“New Zealand has showed us that it’s not just a European thing,” Vivier said. “It’s not something that just works in Europe.”

ELS/AML in the U.S.
While AML and ELS have found success in Europe and elsewhere, they have only a small presence in the United States. There are no ELS deployments in the U.S., but Google has performed two pilots and plans to do more testing, said Fiona Lee, Google’s go-to-market lead for ELS.

In June, Apple announced that iOS 12 will allow U.S. iPhone users who call 9-1-1 to automatically and securely share their emergency location information with public-safety answering points (PSAPs).

Apple will use RapidSOS’ NG911 Clearinghouse to provide emergency location information along with its Hybridized Emergency Location (HELO) location estimation technology. HELO uses a variety of on-board technologies such as global navigation satellite system (GNSS), Wi-Fi and cellular receivers to compute a location on device when a user makes a call, an Apple spokeswoman said.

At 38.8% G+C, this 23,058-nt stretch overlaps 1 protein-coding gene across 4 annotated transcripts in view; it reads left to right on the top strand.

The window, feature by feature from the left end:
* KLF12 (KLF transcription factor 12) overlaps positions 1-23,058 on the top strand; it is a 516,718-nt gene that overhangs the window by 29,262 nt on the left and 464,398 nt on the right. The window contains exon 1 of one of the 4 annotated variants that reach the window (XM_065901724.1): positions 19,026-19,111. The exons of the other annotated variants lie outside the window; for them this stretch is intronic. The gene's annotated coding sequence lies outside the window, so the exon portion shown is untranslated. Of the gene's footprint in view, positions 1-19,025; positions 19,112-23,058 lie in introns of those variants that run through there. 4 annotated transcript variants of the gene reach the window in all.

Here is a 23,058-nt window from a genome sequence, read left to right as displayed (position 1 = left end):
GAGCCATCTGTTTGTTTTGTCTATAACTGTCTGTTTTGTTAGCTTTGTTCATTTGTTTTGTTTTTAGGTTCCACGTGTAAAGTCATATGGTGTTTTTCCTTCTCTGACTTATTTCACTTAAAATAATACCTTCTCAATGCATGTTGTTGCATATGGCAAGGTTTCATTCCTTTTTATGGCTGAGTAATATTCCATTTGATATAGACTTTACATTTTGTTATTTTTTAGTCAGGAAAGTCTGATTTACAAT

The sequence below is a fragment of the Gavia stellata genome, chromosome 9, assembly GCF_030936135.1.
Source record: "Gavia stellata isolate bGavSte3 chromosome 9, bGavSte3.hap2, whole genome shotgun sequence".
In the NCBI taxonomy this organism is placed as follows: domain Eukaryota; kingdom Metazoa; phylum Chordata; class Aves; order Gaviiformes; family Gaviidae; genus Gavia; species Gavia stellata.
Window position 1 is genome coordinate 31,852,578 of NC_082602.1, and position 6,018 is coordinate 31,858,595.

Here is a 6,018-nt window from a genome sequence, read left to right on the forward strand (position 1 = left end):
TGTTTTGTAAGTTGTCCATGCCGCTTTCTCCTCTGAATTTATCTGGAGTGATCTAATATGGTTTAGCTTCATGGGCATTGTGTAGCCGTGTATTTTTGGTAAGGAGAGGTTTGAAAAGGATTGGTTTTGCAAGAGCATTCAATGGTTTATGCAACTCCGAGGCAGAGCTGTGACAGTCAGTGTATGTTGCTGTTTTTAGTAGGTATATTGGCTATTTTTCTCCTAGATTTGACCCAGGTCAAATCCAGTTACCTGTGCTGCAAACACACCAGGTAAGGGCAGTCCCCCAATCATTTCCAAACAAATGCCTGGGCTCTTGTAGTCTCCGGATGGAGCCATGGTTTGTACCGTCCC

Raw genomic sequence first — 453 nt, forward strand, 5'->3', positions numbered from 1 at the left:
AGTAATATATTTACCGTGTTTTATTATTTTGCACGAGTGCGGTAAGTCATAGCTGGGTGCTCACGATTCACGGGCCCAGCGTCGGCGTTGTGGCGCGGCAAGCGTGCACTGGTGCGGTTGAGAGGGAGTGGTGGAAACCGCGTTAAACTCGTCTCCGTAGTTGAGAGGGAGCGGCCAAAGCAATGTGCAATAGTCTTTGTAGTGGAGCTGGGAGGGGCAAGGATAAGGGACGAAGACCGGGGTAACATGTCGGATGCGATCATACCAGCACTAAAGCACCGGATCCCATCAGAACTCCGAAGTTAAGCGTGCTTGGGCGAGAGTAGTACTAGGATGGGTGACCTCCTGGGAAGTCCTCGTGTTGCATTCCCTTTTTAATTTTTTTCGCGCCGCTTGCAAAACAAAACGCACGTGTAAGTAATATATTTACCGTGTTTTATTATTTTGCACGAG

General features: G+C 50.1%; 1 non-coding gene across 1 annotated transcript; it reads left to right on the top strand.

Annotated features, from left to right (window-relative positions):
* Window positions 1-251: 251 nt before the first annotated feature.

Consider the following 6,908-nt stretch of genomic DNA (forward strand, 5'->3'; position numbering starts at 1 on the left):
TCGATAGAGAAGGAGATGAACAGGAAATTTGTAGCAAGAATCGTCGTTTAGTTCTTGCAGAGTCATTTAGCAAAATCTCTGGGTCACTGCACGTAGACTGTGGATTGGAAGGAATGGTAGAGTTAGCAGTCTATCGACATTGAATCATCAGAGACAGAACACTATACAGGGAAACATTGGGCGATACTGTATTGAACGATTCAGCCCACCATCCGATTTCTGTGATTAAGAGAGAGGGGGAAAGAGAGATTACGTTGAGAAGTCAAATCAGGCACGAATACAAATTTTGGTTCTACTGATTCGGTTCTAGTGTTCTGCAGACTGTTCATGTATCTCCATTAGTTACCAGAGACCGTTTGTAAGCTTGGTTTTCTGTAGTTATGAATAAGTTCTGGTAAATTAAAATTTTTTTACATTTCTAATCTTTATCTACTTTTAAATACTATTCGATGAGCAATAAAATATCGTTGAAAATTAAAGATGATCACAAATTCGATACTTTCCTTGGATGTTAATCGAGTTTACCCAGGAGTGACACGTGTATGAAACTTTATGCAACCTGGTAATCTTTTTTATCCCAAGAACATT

AML is a transport that can help move that HELO information  to a single endpoint, the spokewoman said.

One major reason for the slow growth of the technologies in the U.S. is a fragmented public-safety landscape different from the environments seen in many other countries, said Roger Hixson, technical director for the National Emergency Number Association (NENA).

The U.S. has nearly 6,000 PSAPs, while many other countries have a much smaller number. In New Zealand, for example, emergency calls go to a central operator service that then transfers the call to an appropriate call-taker. This centralized system made deployment and setup of the endpoint required to receive ELS calls simple, Quay said.

In contrast, a single area in the U.S. may have many PSAPs, which would require a large number of endpoints without cooperation among the entities.

NENA does not yet have an official position on either AML or ELS but is supportive of any effort to improve emergency location accuracy, which it sees ELS as doing, NENA CEO Brian Fontes said.

Fontes and Hixson characterized ELS as an emergency location service that uses the phone’s intelligence to generate and provide an emergency location, while describing AML as more of a transport function to provide the information to a PSAP.

When looking at emergency location, it is important to look at it from both the phone user’s and the PSAP’s perspective. The format and method in which a PSAP receives the information is critical because that information must come in a format that is useful and useable by the call-taker, otherwise it does not matter what technology generated the location information, Fontes said.